moving Chain = current
    sprocket size = resistance
    sprocket rotation = voltage

    the chain itself has to move at a certain velocity over the different sized sprockets. The rotation of the sprockets is the only thing that can change. I'm guessing that the voltage is the rotational speed of the gears in this analogy? If that's the case, the only thing that can change in the entire scenario is the voltage.

    If that's the case, after the first resistor, the potential 'left' from the 9V original source has been diminished by the first resistor.

    If I use the equivalent resistance of 600 Ohms, and a 6V source, V=IR, I=V/R, I=.015 Amps. This is the current that flows in this scenario.

    The only thing that changes across a resistor is the potential then? If I picture it as a chain, I can see how it works.

    But if it's water:

    flowing water: current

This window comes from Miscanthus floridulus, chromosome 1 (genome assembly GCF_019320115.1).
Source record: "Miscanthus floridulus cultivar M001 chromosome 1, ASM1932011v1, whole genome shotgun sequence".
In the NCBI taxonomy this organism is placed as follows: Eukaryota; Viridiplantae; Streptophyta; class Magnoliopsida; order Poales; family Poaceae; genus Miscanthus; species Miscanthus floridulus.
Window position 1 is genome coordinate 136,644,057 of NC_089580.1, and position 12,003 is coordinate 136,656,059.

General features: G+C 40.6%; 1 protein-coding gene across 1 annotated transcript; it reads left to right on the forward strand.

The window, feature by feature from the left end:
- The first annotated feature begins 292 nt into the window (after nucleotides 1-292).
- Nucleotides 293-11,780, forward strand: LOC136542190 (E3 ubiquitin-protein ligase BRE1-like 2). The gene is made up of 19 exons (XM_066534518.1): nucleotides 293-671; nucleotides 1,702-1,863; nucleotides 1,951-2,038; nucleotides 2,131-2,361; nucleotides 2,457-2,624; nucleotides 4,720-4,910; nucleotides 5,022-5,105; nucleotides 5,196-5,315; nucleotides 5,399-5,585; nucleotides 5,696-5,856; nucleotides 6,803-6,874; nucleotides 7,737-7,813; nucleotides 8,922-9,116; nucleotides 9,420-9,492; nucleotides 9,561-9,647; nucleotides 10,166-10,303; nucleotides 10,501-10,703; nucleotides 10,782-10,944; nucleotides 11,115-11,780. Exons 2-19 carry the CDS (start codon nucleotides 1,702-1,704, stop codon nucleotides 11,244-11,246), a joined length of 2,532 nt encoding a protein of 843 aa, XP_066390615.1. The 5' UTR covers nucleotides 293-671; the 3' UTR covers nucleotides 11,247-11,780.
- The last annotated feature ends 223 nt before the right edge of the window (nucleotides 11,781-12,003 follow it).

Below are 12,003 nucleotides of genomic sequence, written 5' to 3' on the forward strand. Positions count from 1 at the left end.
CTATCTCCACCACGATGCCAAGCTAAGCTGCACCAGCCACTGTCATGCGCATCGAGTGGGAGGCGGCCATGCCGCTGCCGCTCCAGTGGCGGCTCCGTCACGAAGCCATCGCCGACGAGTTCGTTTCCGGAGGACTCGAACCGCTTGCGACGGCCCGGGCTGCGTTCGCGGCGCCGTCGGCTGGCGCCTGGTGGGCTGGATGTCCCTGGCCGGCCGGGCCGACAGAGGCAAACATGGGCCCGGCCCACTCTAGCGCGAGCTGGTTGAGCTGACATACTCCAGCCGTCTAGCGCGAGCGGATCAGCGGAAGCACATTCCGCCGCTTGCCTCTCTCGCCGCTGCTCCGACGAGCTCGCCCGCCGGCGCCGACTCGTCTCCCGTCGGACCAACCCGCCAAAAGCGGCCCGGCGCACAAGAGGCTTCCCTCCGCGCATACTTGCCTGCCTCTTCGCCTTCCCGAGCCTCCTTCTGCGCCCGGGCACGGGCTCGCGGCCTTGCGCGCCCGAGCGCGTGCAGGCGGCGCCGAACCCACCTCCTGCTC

resistors: size of pipe
    voltage: amount of water?

    I can't picture the water analogy at all.
     
  10. Aug 12, 2009 #9

    Cyosis

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    The current is the water current in that analogy. The first thing that you have to understand and never forget is that current does not get used up nor does water. Imaging you pouring in 10 liters of water and zero coming out of the bottom you would be baffled would you not? Every single pipe will see the same amount of water going through it and this is the same for the current.
     
  11. Aug 12, 2009 #10

    vk6kro

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    You have one equation missing.
    The total resistance of resistors in series is the sum of the resistors.
    so, RTotal = R1 + R2 + R3

    So, add them up and work out the total resistance. You already did this.


    Now, what current is flowing from the battery? You already did this. Does it flow through all the resistors? (Yes, that is one property of a series circuit)
    So you don't need this:
    Itotal =I1 + I2 + I3. There is only one current.

    So, you know the resistance and you know the current in each resistor. How do you work out the voltage?
    Then how do you work out the power?
     
  12. Aug 12, 2009 #11
    If you know the current and the resistance, then the voltage can be found by the relationship V=IR, and the power can be found by using V^2/R.